One of CINSaT's main characteristics is the broad interdisciplinary scope, participating disciplines ranging from physics, chemistry, biology and philosophy to mechanical, civil, and electrical engineering, including the Institute of Nanostructure Technology and Analytics (INA). Research of the center is accompanied by an interdisciplinary diploma course of studies Nanostructure and Molecular Science.
Within the Institute, a modern cleanroom up to class 1 exists, enabling the application of various modern nanostructure technologies, for example molecular beam epitaxy (MBE), ion beam deposition (IBD). Different other deposition technologies and etching processes in combination with optical and electron beam lithogrophy provide a key feature for the development of optoelectronic devices and nanosystem applications.
In 2 Jahren, wenn die ersten Bachelor Absolventen in den Nanostrukturwissenschaften zu erwarten sind, also im Wintersemester 2012/13 startet der Studiengang Master of Science Nanostrukturwissenschaften.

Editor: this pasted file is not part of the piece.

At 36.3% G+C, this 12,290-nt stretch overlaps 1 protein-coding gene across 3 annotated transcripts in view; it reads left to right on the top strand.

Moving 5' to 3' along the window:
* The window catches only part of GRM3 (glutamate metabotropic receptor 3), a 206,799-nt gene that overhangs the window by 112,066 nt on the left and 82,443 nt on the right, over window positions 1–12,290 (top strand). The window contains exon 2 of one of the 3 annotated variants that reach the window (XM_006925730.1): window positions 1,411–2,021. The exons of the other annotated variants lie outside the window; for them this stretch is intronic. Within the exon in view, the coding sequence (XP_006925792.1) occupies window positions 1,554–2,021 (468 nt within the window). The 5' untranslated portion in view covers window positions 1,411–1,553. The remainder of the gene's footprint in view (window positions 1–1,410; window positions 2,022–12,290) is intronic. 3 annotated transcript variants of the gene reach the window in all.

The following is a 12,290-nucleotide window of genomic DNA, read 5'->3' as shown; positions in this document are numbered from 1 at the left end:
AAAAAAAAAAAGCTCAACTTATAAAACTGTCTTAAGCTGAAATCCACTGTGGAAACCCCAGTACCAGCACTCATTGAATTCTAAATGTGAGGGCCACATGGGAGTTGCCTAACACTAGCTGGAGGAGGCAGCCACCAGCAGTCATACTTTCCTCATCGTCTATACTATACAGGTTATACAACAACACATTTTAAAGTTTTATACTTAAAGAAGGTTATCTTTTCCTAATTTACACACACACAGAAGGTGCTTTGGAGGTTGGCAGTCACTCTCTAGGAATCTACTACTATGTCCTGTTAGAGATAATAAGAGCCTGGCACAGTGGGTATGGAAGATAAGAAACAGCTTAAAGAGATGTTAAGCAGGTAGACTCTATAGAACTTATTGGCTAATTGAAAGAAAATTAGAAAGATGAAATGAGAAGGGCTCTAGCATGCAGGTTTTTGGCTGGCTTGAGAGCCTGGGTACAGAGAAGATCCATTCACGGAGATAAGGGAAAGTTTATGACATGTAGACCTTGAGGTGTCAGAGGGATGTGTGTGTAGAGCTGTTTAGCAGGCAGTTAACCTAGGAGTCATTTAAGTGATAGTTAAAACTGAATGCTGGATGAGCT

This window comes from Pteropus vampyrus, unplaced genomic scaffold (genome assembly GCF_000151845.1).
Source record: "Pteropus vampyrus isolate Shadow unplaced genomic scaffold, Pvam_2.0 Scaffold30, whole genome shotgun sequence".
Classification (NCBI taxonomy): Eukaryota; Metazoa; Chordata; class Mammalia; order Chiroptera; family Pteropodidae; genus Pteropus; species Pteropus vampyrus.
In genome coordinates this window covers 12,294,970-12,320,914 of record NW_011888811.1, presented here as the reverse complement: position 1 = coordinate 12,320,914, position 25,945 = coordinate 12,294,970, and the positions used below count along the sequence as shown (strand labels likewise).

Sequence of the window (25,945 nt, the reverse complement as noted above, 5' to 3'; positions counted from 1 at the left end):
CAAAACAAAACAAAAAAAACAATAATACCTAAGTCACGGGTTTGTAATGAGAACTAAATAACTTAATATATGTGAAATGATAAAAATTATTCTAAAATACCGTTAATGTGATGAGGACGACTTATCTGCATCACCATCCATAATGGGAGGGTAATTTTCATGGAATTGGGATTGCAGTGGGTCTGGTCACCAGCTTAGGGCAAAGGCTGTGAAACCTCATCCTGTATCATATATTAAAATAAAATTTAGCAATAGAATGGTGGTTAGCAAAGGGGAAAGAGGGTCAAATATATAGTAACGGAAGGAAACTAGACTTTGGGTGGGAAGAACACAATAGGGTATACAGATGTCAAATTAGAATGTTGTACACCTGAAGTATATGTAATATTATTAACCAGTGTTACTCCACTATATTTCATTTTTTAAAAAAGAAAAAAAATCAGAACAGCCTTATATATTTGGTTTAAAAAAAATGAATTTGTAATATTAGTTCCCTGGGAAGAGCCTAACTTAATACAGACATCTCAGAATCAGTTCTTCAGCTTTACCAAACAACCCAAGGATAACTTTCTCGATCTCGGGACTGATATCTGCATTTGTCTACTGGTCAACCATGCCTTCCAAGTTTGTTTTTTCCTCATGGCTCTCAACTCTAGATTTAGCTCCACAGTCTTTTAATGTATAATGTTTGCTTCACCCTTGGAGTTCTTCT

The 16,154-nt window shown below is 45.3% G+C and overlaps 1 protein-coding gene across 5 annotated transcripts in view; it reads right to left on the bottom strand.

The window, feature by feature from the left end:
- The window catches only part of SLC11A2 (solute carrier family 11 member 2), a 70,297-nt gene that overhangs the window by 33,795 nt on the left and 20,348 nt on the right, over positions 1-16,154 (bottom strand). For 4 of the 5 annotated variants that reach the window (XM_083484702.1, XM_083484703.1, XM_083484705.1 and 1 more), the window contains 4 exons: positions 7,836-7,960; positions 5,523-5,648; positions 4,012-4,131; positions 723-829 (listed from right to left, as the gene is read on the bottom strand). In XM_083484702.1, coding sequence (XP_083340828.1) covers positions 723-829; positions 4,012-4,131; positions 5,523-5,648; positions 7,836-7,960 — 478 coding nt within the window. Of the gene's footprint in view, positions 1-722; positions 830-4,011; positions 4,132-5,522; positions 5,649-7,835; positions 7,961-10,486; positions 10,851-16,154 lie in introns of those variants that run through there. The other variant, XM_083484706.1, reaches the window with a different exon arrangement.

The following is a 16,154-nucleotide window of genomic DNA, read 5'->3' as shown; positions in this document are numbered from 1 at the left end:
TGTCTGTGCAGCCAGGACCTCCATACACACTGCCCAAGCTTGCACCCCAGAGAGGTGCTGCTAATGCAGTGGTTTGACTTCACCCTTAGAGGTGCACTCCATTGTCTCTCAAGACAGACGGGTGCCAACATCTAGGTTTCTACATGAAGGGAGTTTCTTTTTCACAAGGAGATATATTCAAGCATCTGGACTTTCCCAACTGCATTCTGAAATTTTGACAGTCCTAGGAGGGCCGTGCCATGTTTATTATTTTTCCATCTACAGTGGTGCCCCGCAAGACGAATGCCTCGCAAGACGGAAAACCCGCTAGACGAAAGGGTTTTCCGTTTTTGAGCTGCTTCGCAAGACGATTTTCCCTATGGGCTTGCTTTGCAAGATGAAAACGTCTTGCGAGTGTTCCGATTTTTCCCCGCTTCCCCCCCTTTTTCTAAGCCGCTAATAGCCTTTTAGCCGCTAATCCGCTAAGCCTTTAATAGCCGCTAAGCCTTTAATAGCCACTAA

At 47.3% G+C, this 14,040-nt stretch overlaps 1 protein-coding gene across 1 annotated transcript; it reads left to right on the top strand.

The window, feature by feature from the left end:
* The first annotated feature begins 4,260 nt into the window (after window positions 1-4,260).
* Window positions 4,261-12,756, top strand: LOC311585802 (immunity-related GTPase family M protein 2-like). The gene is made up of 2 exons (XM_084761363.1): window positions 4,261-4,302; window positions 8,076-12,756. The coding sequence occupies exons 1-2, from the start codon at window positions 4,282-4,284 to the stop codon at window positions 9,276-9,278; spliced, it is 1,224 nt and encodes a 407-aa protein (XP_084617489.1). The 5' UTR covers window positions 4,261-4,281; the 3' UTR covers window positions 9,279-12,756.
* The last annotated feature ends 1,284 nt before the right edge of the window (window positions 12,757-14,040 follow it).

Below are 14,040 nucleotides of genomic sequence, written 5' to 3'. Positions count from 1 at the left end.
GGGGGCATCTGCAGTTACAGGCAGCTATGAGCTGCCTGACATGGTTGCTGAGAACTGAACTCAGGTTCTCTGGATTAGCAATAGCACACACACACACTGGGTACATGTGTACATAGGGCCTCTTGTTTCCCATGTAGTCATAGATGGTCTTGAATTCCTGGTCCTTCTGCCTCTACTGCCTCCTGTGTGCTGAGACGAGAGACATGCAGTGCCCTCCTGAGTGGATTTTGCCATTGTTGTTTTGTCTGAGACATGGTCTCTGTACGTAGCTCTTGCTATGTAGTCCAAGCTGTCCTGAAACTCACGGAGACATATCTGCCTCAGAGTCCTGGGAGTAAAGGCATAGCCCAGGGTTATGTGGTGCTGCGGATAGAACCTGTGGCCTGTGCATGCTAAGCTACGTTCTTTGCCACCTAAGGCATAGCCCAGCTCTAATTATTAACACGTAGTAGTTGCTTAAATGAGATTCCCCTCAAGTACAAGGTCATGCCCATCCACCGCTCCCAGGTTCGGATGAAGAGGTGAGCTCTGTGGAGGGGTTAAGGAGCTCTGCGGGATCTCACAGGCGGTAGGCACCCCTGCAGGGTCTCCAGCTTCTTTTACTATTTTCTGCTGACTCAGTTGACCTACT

Research on the investigation of novel photonic and electronic semiconductor materials and phenomena and the development of devices for key areas such as internet communication, data storage, displays, illumination, environmental monitoring and life sciences.
The research mission of the institute is to explore how chemical processes work on a microscopic scale, to develop novel methods and systems for micro and nanochemistry, and to apply this knowledge to develop novel intelligent microsystem devices, e.g. for lab-on-chip technology.
The group has broad interests in the interaction of optical, electric, and magnetic fields with matter at small length scales. They work on new 3-D fabrication methods, self-assembly, actuation, and propulsion. They have observed a number of fundamental effects and are developing new experimental techniques and instruments.
The focus of our research is to synthesize molecules whose ability to selectively recognize biomolecular targets is improved over that of unmodified biomolecules and to employ this capability to develop new functional entities. The molecular recognition phenomena of interest include the recognition of transition states, i.e. the generation of new biomimetic catalysts.